Unlike with most of Jackson's adult studio albums, there was no world tour to promote the album (world tour was cancelled due to conflict between Jackson and his record label. It was also confirmed in This Is It, It was cancelled due to the September 11th Attacks, as well as many others artists cancelling their upcoming concerts in late 2001 and early 2002.). There was, however, a special 30th Anniversary celebration at Madison Square Garden in September 2001 to mark Jackson's 30th year as a solo artist. The singer performed a song from Invincible and marked his first appearance onstage alongside his brothers since The Jacksons' Victory Tour in 1984. The show also featured performances by Britney Spears, Mýa, Usher, Whitney Houston, Tamia, Backstreet Boys, 'N Sync, and Slash, among other artists. The show aired on CBS in November 2001 as a two-hour television special and garnered 29.8 million viewers.
The album's promotion was met with trouble due to internal conflicts going on between Sony Music Entertainment and Jackson due to issues with his ownership with the company and the contract to this deal with Sony that was originally signed back in 1991. The issue stemmed back during production of Invincible when Jackson learned that the rights to the masters of his past releases, which were to revert to him in the early 2000s, wouldn't actually revert to him until much later in the decade. When Jackson went to lawyer who worked with him in making the deal back in 1991, he learned that the same lawyer was also working for Sony, revealing a conflict of interest he was never aware of. Not wanting to sign away his ownership in Sony Music Entertainment, Jackson elected to leave the company shortly after the album's release. After the announcement, Sony halted promotion on the album, cancelling single releases, including a 9/11 charity single that was intended to be released before Invincible.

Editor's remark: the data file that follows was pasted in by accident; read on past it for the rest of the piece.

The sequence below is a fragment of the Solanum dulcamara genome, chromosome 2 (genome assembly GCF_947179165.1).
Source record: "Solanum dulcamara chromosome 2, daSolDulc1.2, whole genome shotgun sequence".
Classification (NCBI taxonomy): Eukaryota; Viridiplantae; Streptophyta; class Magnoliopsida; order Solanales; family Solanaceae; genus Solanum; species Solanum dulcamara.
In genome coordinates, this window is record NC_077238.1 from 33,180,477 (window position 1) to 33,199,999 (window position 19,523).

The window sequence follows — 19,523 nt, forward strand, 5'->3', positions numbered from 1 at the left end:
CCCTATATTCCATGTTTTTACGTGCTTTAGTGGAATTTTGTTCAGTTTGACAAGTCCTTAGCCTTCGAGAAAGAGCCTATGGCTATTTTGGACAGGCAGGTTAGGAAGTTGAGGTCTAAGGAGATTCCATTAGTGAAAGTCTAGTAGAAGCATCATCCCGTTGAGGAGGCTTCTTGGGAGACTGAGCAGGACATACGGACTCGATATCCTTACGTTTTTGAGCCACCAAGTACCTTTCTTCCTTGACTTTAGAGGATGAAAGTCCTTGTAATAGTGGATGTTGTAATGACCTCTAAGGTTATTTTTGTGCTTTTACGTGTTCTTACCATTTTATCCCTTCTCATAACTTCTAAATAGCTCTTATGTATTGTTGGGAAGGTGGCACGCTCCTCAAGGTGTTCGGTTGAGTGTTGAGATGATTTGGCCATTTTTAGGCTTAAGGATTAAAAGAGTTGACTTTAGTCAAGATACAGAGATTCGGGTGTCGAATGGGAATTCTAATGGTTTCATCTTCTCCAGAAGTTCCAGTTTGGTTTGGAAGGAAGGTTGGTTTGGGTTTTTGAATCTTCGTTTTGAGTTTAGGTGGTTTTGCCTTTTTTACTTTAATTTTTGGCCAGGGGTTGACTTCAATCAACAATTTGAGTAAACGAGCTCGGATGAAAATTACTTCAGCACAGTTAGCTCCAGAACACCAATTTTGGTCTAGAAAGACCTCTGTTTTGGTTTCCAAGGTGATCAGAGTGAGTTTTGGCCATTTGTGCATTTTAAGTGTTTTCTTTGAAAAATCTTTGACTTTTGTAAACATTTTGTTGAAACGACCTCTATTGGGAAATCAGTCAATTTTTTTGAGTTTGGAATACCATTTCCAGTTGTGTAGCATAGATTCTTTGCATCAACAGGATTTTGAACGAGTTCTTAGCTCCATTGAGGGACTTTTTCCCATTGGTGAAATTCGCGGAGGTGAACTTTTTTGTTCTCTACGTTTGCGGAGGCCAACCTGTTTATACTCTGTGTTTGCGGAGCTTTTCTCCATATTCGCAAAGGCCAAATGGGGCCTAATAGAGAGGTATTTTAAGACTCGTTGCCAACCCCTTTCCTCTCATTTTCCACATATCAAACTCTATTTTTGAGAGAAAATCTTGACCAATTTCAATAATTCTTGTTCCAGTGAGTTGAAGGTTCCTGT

Following Sony's decision to abruptly end all promotion for the album, Jackson made allegations in July 2002 that Mottola was a "devil" and a "racist" who did not support his African-American artists, but merely used them for his own personal gain. The singer accused Sony and the record industry of racism, deliberately not promoting or actively working against promotion of his album. Sony disputed claims that they had failed to promote Invincible with sufficient energy, maintaining that Jackson refused to tour in the United States.